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Great sailing brings big smiles to Superyacht Cup Palma

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 Great sailing brings big smiles to Superyacht Cup Palma
Great sailing brings big smiles to Superyacht Cup Palma

Brilliant conditions again provided the perfect arena for the second day of Superyacht Cup Palma, allowing some of the fleet to consolidate their position, some to improve, and all to revel in the great sailing on offer.
Making the most of the breeze, the race management team from the Real Club Náutico de Palma mixed it up at the 25thanniversary event, with very different courses for the two superyacht classes on New Zealand Race Day.


After a short postponement, the quartet racing in Class A were sent on their way to the appropriately named New Zealand race buoy, where they turned right on a long leg down the coast to a mark just off the small port of Sa Rapita, some 30km southeast of Palma.

The five contenders in Class B, meanwhile, took on a more compact five-leg racecourse within the Bay of Palma. When the spray settled the 46m SYC first-timer Ravenger repeated her debut race victory, taking line honours and the overall win once the sophisticated handicapping system – which levels the playing field for the varied superyacht designs taking part – was applied.

But in a change to the opening day the far smaller Giles Vaton designed sloop Baiurdo VI moved up a place to finish second, pushing Ganesha into third place, helped in part by the larger yacht blowing one of her giant spinnakers.

“Being one of the smaller boats in the fleet we are a lot more manoeuvrable than the 46m yachts,” said Baiurdo’s captain Kristyn Gills. “It’s a very big advantage for us especially on the spinnaker hoists and drops – we can get them up quicker and drop them later than the others.

“We were pretty happy to get up to second, the boat is sailing better and better each day and that’s the main aim.”

And he added: “Everyone is having a great time. The owner is happy to be racing again after a couple of years and is stoked to be out on the racecourse. We have an amazing race crew, there’s a really good mood on board and it’s very professional.”

Also in Class B, Scorpione of London – one of three very large 46m superyachts in the fleet – was another able to improve on day one, getting the better of her equally sizeable rival Aquarius.

Her captain Clive Walker said: “It felt like snakes and ladders for us. In a straight line we were up a ladder and going round a corner we were down a snake. When we can sail in a straight line we can compete with the other guys, it is just changing direction which makes life difficult.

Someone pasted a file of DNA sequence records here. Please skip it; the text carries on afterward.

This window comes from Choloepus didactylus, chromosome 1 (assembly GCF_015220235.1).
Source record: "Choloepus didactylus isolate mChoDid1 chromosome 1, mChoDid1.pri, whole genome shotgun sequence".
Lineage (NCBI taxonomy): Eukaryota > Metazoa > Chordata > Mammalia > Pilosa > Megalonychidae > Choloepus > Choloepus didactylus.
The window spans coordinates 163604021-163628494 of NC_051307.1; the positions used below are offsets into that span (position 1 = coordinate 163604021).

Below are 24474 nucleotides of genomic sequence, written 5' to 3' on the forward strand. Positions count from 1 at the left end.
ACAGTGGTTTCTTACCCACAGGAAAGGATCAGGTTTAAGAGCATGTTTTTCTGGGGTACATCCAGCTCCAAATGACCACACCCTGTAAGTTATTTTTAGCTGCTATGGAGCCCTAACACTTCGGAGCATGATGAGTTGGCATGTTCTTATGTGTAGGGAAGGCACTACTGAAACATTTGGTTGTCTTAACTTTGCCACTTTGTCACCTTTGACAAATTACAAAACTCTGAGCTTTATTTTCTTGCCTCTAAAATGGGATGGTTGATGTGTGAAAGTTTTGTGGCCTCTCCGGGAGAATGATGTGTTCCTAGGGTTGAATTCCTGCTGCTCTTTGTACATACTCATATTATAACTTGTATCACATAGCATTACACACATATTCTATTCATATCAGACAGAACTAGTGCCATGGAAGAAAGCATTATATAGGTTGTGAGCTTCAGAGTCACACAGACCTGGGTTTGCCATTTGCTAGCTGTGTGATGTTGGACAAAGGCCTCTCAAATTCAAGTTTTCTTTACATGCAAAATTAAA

“We did extremely well around the course with no mistakes and at the end we charged into the finish line doing some great speeds and we reeled in the whole fleet, which was very exciting for the owner, his guests and friends, so that was the highlight of the day.

“We are all competitive at heart and we are doing the very best we can with a beautiful yacht. We have done Superyacht Cup Palma many times over the years, and it has become quite a prestigious regatta, one that every owner wants to do.”

At the conclusion of the longer Class A course Friday’s results mirrored the opening day, with Nilaya taking her second win ahead of Missy and Shamanna – who were only seconds apart on the finishing line in one of the closest SYC contests ever witnessed – with the 24m Umiko, the smallest yacht in the fleet, again taking fourth.

However, SYC is not all about the scoreboard says Umiko crewmember Helena Lucas, the British Paralympic sailor who won a Gold Medal in the 2.4mR class at the London Games in 2012.

“Being part of such a big crew is wonderful,” she said. “Obviously in the 2.4m I was sailing on my own, and now I am part of a team – and the team on Umiko is fantastic, everyone is looking out for each other, a real camaraderie and lots of banter. It’s really good fun and I am really enjoying it.

“My role on the boat is mainsheet trimmer. As it’s such a big boat everything is push-button, so a completely different world – and I have to make sure my contact lenses are in so I can see the instruments on the mast!”

And she added: “It’s absolutely brilliant and that’s what I love about sailing, there are so many different aspects to it – obviously racing at a paralympic level and now at Superyacht Cup Palma is completely different. I am learning all the time and it is just fantastic.”

Back on the dock after racing, test drives of the extraordinary Manta5 foiling bike were on offer to the race crews.

Racing continues Saturday in what is the final and deciding day of a landmark Superyacht Cup Palma 2021.

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